Damascus international airport is served by many of the larger European carriers to the Middle East including Lufthansa, bmi, Turkish Airlines and Aeroflot. Low-price tickets from Europe can sometimes be found, but until the recent war in Lebanon, cheaper fairs could sometimes be obtained through Czech Airlines, Cyprus Air or Malev. Royal Jordanian can be reasonable through Amman. Some low-cost airlines from the Middle East such as Air Arabia (UAE/Sharjah), flydubai (UAE/Dubai) and jazeera Airways (Kuwait) serve Damascus frequently, and many other Gulf carriers such as Gulf Air, Qatar Airways, Emirates and Etihad Airways have up to several daily flights to Damascus. To cut down on airfare from Europe some people catch a charter flight to Turkey (Antalya) and then take the bus to Aleppo.
The only connection to America is served by Conviasa in a non-stop flight from Damascus to Caracas.
Upon arrival, a free entry visa can be delivered to almost all travelers if they are being received by local Travel Agency. Call the Syrian Embassy in your home country for more information.
Syria levies a departure tax of 550 Syrian Pounds (~US$13) at land and sea borders. Since Summer 2009 airport departure tax is included in the ticket price, and airlines will put a manual stamp on your boarding pass.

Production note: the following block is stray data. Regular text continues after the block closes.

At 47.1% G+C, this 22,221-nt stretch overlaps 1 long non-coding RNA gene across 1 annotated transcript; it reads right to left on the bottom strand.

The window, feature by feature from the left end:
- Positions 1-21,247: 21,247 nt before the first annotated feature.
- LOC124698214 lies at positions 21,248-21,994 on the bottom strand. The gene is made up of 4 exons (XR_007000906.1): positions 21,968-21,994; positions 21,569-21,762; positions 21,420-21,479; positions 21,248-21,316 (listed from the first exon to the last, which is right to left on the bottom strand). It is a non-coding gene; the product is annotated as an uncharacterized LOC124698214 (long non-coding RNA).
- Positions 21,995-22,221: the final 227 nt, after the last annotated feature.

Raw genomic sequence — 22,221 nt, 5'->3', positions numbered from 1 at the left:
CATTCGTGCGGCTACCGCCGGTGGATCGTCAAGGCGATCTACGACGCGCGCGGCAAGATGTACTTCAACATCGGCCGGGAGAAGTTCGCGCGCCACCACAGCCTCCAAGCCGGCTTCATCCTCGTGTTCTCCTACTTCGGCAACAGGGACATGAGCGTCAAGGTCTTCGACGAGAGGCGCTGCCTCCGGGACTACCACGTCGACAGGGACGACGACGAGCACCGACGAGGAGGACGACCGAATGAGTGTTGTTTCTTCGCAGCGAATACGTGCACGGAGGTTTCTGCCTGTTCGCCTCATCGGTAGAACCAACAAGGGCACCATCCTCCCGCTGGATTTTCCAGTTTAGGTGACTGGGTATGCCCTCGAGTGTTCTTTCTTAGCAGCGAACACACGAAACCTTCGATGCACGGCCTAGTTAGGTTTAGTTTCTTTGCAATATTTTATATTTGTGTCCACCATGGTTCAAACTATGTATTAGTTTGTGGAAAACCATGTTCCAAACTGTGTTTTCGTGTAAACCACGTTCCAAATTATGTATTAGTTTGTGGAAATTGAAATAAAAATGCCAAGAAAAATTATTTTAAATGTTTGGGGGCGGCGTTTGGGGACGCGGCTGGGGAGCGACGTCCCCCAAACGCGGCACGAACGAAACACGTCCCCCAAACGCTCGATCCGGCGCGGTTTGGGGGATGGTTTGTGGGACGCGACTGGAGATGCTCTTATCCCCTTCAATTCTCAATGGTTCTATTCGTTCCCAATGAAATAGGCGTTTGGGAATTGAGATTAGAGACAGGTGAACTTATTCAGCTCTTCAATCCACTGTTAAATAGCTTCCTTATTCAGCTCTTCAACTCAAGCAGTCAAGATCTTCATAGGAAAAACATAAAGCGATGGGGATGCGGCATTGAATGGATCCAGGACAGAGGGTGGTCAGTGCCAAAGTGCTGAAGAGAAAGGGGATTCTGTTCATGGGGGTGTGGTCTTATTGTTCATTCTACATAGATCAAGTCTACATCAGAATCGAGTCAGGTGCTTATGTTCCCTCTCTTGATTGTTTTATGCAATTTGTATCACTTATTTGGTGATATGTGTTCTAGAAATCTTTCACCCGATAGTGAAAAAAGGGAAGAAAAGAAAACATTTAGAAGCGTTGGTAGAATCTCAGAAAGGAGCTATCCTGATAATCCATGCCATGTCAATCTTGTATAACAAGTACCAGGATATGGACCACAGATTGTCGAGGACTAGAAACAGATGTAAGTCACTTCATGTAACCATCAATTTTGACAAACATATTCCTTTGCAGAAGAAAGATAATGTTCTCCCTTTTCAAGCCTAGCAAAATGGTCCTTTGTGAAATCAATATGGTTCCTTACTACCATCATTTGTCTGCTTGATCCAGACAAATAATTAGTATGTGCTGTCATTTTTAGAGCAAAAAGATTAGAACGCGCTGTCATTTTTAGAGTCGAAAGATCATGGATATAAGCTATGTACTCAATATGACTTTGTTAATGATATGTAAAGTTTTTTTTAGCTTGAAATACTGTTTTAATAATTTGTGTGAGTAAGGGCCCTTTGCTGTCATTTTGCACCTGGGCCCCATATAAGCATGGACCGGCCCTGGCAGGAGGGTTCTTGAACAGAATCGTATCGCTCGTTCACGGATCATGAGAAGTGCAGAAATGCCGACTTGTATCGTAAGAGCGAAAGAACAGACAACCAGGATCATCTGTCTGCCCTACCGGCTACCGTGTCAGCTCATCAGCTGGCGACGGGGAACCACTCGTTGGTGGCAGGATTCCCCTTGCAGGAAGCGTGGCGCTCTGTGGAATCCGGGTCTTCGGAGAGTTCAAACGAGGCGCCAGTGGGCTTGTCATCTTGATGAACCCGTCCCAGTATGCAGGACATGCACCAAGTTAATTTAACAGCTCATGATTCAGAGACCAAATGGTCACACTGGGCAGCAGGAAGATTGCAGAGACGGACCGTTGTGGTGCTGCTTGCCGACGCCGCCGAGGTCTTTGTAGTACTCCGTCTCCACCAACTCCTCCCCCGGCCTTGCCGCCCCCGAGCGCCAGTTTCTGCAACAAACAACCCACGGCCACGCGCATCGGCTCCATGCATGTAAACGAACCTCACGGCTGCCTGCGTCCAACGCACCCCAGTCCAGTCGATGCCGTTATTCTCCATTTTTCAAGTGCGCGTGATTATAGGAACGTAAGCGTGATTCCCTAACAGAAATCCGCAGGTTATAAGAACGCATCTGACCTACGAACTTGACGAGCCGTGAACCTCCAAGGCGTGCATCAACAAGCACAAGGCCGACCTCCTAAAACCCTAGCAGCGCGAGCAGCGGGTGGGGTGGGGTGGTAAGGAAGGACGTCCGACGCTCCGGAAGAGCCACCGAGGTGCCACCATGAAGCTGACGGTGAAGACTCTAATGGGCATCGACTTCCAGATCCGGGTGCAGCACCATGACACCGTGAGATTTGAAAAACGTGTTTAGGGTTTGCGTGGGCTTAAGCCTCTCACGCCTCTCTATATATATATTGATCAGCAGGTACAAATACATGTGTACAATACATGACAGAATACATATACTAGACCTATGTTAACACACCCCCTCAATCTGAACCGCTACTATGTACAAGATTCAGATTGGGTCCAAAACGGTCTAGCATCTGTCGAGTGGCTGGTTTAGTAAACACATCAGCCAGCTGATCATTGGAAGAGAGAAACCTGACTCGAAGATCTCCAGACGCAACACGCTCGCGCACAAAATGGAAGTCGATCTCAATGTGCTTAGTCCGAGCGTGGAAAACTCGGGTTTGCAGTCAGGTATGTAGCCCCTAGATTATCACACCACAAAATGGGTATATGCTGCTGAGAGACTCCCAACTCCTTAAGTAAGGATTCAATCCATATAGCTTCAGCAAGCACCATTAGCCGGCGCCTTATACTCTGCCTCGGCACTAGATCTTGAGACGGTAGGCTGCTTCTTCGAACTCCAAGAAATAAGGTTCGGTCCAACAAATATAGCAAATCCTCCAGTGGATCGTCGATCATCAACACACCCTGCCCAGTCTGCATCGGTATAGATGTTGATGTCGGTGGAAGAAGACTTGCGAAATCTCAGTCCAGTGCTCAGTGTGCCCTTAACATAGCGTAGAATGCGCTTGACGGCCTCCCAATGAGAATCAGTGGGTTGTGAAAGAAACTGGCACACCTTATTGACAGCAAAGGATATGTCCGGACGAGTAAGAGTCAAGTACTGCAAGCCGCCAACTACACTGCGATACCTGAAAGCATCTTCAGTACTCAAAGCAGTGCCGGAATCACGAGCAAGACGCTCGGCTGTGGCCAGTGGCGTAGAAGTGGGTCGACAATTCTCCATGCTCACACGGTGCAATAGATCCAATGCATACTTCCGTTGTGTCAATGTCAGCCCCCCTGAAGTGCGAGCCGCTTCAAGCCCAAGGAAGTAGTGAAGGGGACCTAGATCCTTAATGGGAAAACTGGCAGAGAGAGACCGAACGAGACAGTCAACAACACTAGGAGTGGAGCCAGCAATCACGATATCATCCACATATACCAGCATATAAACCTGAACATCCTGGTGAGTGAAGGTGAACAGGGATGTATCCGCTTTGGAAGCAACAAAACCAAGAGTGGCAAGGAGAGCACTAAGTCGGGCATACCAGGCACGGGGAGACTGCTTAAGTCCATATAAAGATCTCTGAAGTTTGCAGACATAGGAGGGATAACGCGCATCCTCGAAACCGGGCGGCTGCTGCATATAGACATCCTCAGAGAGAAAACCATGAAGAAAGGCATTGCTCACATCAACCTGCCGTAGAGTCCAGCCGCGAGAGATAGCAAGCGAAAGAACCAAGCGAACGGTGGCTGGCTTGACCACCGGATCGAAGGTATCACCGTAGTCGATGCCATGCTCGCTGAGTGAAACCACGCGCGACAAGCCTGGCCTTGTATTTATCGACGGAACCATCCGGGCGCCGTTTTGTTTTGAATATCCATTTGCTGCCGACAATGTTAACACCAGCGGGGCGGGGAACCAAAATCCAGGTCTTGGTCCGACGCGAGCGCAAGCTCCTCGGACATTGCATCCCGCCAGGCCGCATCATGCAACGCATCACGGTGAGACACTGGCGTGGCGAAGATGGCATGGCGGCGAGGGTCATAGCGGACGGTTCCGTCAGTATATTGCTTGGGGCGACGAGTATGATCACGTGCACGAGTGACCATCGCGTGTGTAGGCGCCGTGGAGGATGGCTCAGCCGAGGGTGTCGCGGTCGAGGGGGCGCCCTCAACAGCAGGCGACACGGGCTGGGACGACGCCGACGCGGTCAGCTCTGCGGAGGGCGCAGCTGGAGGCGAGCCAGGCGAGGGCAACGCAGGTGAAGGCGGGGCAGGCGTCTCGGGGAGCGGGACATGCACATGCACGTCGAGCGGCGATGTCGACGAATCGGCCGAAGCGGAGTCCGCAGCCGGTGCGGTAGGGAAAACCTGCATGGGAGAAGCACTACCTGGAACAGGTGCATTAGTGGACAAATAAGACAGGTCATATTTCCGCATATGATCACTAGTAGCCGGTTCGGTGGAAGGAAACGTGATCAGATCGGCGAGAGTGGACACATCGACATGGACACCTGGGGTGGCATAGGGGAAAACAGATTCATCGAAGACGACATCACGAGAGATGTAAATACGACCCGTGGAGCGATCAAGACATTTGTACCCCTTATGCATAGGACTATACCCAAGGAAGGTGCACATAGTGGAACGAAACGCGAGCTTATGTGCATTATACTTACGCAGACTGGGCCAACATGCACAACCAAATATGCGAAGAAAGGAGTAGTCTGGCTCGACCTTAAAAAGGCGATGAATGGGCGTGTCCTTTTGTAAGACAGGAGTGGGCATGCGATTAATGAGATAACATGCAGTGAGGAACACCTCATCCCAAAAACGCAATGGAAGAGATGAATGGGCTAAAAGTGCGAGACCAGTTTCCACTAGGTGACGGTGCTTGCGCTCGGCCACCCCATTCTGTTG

Flying to Istanbul followed a train/coach down to Damascus is a very cheap alternative to flying direct to Damascus(£200 return flights from the UK to Istanbul) it takes about 36 hours max to Aleppo (leaves on Sunday morning; see ). Contrary to popular belief it does not continue to Damascus, you have to change trains. Seat61 is very accurate and should be consulted.
All trains from Istanbul (Hydar Pasha train station on the Asian side of the Bosporus) are operated jointly between TTCD (Turkish) and CFS (Syria) and are by far the cheapest way into Syria from Europe, flying to Istanbul and continuing by rail can cost €200 - €300 less than a flight to Damascus.
Buses run from Turkey, with frequent connections from the city of Antakya (Hatay). You can also travel by bus from Jordan & Lebanon.
When arriving into Damascus by bus, make sure to move away from the bus terminal to find a taxi to the centre of town. Otherwise, you run the risk of paying several times the going rate, which should be around SYP150, as cars posing as taxis operate next to the terminal.
This is normally a two-man operation, with one person trying to distract you, while the driver puts your suitcase into the trunk of the "taxi" and locks it.